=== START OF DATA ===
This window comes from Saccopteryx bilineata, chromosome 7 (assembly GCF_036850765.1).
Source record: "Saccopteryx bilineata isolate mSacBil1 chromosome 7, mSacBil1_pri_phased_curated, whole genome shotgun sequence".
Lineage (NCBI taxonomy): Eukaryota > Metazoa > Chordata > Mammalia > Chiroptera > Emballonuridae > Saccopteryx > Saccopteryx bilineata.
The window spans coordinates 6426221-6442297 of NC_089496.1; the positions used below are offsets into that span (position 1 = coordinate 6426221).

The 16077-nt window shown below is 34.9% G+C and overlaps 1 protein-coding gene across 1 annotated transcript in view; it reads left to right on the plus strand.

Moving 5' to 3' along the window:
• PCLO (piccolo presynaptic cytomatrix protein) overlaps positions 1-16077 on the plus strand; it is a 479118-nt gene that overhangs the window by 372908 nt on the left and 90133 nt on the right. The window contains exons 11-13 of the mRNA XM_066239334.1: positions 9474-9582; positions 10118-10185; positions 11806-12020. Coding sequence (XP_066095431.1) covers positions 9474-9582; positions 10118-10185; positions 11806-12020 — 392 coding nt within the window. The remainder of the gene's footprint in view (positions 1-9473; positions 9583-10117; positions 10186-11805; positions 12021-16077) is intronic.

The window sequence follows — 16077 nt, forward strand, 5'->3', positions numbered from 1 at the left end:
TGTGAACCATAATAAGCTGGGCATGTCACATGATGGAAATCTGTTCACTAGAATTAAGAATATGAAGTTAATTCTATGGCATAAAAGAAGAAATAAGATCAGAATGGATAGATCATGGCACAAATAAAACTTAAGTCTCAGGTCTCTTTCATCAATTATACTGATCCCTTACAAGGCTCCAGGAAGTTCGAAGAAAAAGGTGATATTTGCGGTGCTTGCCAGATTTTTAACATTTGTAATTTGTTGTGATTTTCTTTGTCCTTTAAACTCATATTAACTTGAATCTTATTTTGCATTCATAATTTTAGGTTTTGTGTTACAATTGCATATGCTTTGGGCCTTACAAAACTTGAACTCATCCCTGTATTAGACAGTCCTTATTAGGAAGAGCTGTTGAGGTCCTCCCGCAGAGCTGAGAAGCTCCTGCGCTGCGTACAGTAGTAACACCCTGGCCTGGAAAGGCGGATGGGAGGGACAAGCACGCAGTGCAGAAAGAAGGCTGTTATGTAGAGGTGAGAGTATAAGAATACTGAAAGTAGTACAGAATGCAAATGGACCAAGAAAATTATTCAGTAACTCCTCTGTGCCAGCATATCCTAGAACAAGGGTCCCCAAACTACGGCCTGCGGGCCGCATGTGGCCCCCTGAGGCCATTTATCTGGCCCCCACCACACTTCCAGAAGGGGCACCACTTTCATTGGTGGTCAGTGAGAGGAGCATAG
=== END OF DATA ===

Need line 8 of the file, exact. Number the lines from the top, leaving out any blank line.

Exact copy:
The window sequence follows — 16077 nt, forward strand, 5'->3', positions numbered from 1 at the left end: